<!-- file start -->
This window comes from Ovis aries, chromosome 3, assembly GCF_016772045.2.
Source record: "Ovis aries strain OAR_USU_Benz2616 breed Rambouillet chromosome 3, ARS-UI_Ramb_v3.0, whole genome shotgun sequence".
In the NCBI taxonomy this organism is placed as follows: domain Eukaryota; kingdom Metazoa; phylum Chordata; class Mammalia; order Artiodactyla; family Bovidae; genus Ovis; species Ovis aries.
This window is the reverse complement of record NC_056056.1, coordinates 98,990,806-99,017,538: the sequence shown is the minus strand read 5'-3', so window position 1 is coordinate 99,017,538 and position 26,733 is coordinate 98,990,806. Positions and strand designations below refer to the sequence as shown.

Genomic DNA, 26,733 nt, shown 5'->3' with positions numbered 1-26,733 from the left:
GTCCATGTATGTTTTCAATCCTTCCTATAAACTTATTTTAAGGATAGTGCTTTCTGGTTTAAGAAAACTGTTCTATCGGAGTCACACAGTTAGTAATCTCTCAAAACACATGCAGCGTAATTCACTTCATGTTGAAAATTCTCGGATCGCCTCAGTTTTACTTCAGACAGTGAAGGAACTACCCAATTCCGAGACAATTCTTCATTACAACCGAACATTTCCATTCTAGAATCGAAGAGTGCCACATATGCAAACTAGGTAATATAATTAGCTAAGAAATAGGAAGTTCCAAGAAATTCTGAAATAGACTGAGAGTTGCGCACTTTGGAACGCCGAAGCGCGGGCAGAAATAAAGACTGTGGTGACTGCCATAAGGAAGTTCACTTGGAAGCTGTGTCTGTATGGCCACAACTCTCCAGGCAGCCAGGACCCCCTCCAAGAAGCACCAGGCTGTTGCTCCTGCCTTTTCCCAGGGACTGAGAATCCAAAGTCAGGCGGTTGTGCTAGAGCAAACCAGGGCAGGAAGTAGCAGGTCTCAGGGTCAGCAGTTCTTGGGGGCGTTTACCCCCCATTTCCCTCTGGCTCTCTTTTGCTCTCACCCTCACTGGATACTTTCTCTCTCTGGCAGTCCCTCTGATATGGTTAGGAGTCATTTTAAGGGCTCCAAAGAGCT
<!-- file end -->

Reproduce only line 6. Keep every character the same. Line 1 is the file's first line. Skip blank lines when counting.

GTCCATGTATGTTTTCAATCCTTCCTATAAACTTATTTTAAGGATAGTGCTTTCTGGTTTAAGAAAACTGTTCTATCGGAGTCACACAGTTAGTAATCTCTCAAAACACATGCAGCGTAATTCACTTCATGTTGAAAATTCTCGGATCGCCTCAGTTTTACTTCAGACAGTGAAGGAACTACCCAATTCCGAGACAATTCTTCATTACAACCGAACATTTCCATTCTAGAATCGAAGAGTGCCACATATGCAAACTAGGTAATATAATTAGCTAAGAAATAGGAAGTTCCAAGAAATTCTGAAATAGACTGAGAGTTGCGCACTTTGGAACGCCGAAGCGCGGGCAGAAATAAAGACTGTGGTGACTGCCATAAGGAAGTTCACTTGGAAGCTGTGTCTGTATGGCCACAACTCTCCAGGCAGCCAGGACCCCCTCCAAGAAGCACCAGGCTGTTGCTCCTGCCTTTTCCCAGGGACTGAGAATCCAAAGTCAGGCGGTTGTGCTAGAGCAAACCAGGGCAGGAAGTAGCAGGTCTCAGGGTCAGCAGTTCTTGGGGGCGTTTACCCCCCATTTCCCTCTGGCTCTCTTTTGCTCTCACCCTCACTGGATACTTTCTCTCTCTGGCAGTCCCTCTGATATGGTTAGGAGTCATTTTAAGGGCTCCAAAGAGCT